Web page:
Imagine a small and rigid molecule; such a molecule has a potential energy surface (PES) with a few deep wells. The chances are that the system stays at the bottom of one of those wells. The geometry of the bottom of the well properly represents the molecule’s geometry and can be found by a relatively simple geometry optimization. We also have some analytical solutions from statistical mechanics to estimate the thermodynamic properties of such systems from the electronic energy and vibrational frequencies of the optimized structure. Now imagine a macro and floppy molecule or a system consisting of so many molecules. This system has a vast PES with numerous shallow wells and doesn’t stay in any of the wells for a long time. Now, how can we determine the state of the system? What geometry represents the geometry of the system? How can we estimate the thermodynamic properties of this system?

In such situations, none of that many shallow wells can represent the system’s state, and the actual state of the system is fluctuating between them. The best way to deal with such systems is to take an average over a reasonable amount of phase space. For this very reason, we use molecular dynamics simulation. However, MD simulation takes time average instead of phase average, but according to ergodic theory, the time average is almost equal to the space average for an ergodic transformation.

Shallow vs. deep potential energy surface

Figure 1: deep vs shallow potential energy surface (PES). The image depicts a two dimensional PES for simplicity; the actual PES is in an n-dimensional space, in which n is the number of internal coordinates plus one.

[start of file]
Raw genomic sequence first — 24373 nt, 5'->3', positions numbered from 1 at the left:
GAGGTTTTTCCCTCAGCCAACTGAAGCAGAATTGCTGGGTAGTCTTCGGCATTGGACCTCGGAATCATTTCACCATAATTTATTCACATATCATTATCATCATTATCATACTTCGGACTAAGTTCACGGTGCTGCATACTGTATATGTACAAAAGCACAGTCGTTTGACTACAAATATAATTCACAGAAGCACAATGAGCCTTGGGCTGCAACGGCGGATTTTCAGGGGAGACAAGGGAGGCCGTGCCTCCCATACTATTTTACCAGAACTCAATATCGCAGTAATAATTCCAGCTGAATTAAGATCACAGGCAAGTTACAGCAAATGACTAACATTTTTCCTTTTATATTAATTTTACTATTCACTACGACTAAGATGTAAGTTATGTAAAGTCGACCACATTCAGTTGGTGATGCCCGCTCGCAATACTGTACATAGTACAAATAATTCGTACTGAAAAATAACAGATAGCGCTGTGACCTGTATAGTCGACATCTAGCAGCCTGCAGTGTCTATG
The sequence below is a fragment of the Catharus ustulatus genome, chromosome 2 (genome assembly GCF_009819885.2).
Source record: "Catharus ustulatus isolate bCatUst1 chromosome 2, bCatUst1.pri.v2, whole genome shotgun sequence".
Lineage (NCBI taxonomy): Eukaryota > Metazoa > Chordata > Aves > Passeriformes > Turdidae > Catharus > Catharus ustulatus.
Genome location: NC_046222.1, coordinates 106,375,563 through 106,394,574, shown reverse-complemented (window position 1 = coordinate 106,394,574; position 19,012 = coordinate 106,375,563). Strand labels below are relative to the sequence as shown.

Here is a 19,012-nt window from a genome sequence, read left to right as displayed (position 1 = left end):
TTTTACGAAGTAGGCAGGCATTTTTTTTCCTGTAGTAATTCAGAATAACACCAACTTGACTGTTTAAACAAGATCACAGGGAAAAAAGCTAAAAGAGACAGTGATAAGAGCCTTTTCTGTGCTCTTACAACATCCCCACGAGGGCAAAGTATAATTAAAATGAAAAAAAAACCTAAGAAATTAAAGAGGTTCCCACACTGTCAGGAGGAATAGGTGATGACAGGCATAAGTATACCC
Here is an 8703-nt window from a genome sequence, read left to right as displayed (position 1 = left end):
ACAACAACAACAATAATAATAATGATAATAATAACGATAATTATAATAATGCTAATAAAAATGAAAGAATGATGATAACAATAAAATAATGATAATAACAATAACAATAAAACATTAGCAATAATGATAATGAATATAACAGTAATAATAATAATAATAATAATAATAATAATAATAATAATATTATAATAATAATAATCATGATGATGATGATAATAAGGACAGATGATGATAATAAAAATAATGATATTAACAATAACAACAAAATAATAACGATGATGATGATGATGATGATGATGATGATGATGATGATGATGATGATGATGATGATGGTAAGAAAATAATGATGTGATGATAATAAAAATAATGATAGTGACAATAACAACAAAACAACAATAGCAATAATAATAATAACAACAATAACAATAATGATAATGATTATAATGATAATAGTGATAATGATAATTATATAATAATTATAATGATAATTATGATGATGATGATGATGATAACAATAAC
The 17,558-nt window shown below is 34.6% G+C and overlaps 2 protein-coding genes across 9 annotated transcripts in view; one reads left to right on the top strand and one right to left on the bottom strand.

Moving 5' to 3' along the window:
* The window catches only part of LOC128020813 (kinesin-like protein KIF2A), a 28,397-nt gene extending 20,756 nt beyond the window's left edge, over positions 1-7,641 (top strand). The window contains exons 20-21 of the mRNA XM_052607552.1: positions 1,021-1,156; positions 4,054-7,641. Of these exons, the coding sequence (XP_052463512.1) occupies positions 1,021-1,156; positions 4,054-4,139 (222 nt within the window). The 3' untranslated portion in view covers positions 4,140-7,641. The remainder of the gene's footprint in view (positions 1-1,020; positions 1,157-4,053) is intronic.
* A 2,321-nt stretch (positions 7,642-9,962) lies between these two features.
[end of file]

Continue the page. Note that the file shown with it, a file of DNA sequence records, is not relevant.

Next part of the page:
Another significant functionality of MD simulations is studying the time evolution of an atomistic system. In many studies, we do not explore the system’s equilibrium properties, but the path to reaching the equilibrium state is important for us. Moreover, sometimes we want to know whether a specific result is possible. For example, consider a situation where we study permeation of a molecule through a membrane. In this case, we can devise a system in which the membrane is prone to a set of molecules and perform an MD simulation. If the simulation time is long enough, the system’s time evolution can assess the membrane’s permeability.    

What is a force field in molecular dynamics simulation?

As I mentioned earlier, MD simulation is basically solving the Newtonian equation of motion. According to Newtonian physics, we can calculate force from the derivative of potential energy $\displaystyle F=-\frac{{\partial u}}{{\partial t}}$ . The energy of an atomistic system is the function of its electronic structure and is called electronic energy. Thus, we need to determine electronic energy first. In classical molecular dynamics simulation, electronic energy is considered a parametric function of the nuclear coordinates rather than the result of solving the laborious Schrodinger equation. The MD parameters can be fit to experimental or high-level ab-initio pre-computed data.